For the purpose of sentencing, most states classify each felony offense into classes (or categories). These categories carry their own standard penalties and minimum sentences to help guide judges during the verdict and sentencing process of the criminal procedure. A felony is any crime that is punishable by a term of one or more years in a state prison. But in Massachusetts, crimes are not categorized; instead, the statute simply includes possible penalties for the type of felony committed. For some, the statutes offer alternative sentencing – such as a shorter term in a county jail.
What is a Felony in Massachusetts?
Because there are no classes or categories in the statute, it can be difficult for offenders to understand what is considered a felony. Any serious crime – such as trafficking, robbery or even homicide – is charged as a felony.
Just some of the felonies and possible penalties a person may be charged with in the state include:
- First Degree Murder – Includes life in prison or the death penalty.
- Manslaughter – Includes up to 20 years in prison and/or a fine of up to $1,000 and up to 2.5 years in a house of corrections jail.
- Rape – Includes up to life in prison.
- Assault with a Deadly Weapon – Includes up to 10 years in prison and/or a fine of up to $5,000. In some cases, a person may be allowed 2.5 years in a jail.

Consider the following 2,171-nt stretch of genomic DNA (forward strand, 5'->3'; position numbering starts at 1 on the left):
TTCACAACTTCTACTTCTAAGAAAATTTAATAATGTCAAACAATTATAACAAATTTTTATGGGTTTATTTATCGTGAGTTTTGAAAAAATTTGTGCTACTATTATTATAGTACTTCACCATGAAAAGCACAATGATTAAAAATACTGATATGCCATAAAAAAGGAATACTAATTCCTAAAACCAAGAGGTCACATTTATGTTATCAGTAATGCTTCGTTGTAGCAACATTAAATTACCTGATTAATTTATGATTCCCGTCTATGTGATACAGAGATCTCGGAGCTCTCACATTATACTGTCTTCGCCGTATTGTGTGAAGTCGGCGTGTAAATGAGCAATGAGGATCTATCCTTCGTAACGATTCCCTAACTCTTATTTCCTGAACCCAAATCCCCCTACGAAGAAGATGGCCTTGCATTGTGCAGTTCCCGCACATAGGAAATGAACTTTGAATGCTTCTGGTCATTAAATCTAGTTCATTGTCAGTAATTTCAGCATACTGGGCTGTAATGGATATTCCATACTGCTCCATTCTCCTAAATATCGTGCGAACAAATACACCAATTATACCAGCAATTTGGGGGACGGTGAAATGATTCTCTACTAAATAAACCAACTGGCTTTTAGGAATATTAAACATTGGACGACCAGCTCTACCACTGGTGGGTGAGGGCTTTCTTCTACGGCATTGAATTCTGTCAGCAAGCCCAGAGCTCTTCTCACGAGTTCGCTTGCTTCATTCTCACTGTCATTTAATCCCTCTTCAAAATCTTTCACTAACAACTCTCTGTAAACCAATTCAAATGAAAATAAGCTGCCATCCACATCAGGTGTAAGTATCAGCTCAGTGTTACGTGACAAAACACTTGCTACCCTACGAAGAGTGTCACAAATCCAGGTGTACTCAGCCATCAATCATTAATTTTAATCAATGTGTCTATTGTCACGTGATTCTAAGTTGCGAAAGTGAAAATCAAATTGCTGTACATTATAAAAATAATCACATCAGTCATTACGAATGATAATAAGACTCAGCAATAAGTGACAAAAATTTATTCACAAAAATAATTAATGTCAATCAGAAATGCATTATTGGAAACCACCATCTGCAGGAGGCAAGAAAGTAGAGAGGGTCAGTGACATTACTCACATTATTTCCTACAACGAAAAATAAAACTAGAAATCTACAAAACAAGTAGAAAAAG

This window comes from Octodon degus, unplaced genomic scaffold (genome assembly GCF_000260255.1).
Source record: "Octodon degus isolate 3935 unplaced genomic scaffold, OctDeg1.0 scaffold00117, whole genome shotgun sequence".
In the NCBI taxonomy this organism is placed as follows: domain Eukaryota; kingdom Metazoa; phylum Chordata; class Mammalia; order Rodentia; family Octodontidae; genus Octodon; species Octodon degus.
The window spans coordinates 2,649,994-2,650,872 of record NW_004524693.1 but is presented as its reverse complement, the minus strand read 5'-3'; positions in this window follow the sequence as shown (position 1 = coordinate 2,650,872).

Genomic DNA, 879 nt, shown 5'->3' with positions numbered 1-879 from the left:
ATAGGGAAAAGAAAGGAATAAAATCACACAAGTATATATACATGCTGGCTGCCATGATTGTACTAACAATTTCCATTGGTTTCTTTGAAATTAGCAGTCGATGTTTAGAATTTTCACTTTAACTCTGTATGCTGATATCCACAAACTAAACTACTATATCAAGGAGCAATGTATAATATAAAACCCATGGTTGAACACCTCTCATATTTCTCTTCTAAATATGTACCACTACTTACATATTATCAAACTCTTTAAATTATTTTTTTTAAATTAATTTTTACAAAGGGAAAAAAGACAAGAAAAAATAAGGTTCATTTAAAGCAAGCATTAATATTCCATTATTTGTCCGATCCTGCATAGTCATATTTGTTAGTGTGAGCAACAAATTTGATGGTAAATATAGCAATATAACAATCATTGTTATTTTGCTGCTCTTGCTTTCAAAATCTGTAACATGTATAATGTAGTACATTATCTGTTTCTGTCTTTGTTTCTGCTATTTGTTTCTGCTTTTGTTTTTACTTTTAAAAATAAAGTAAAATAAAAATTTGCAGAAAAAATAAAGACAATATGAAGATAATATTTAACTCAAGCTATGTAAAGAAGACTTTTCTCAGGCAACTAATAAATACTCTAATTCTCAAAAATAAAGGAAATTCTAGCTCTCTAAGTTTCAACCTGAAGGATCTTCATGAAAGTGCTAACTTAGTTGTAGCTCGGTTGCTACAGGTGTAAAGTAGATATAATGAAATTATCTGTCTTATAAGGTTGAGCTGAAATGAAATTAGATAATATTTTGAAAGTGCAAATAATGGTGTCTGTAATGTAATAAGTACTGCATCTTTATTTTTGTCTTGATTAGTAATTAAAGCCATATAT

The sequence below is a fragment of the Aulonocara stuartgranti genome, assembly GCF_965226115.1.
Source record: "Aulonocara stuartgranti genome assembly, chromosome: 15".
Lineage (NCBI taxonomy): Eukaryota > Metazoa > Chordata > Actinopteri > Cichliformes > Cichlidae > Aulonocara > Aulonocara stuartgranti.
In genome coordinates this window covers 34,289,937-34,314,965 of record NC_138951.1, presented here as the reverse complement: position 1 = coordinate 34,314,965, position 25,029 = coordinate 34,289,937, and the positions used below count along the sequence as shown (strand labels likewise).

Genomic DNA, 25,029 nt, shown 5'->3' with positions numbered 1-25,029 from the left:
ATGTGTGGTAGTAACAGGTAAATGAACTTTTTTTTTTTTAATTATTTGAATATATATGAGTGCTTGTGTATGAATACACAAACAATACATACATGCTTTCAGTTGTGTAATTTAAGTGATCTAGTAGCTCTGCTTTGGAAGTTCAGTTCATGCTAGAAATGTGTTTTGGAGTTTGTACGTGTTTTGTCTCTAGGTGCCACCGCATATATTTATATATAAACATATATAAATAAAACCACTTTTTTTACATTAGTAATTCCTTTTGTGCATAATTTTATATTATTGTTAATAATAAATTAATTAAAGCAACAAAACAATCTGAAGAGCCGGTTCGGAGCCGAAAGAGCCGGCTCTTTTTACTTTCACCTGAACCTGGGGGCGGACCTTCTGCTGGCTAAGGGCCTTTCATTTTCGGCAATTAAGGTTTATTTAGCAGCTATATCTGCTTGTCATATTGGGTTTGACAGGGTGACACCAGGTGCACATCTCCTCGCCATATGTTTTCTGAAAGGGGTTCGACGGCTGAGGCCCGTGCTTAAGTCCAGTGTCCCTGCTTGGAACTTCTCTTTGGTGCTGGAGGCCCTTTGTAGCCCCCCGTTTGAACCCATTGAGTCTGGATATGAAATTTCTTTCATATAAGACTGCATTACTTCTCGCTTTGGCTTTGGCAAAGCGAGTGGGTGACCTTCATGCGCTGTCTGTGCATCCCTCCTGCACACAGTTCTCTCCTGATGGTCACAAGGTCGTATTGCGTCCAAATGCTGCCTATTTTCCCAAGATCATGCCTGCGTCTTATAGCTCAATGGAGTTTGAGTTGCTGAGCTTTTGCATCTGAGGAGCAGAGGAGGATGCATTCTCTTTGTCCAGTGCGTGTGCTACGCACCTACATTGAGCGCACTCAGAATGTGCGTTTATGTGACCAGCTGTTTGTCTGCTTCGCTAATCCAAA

- Breaking and Entering (Daytime) – Includes up to 10 years in prison.
- Larceny (over $250 in value) – Includes up to 5 years in prison and/or a fine of up to $25,000 or up to 2 years in jail.
- Distribution of a Class C Controlled Substance (prescription narcotic pain medications for example) – Includes up to 5 years in prison or a 2.5 year jail sentence and/or fines up to $5,000.
Statute of Limitations
While there are not categories, Massachusetts does employ a statute of limitations. There is, however, no limit on when a person can be tried for murder. There is also no limit on any assaults, rape or abuse of children under the age of 14. The other limitations include:
- Up to 15 years for rape or assaults with the intent to commit rape.
- Up to 10 years for armed robbery, assaults on individuals over 60 or incest.
- Up to 6 years for other offenses.
Adequate Representation is Key
Because there are no specific categories or classes – and only potential maximum sentences – it is imperative a person being charged with a felony contact a criminal defense attorney. The range of sentencing options available create a high level of uncertainty during a criminal case, and having an experienced attorney could be the difference between a long prison sentence and a short stint in jail – and possibly even a case dismissal altogether.
Contact Keegan Law Today
If you have been arrested for a felony crime, contact Keegan Law for a case evaluation. We can help you explore your legal options and start working on an aggressive defense. Call us at 617-472-1653 or fill out an online contact form.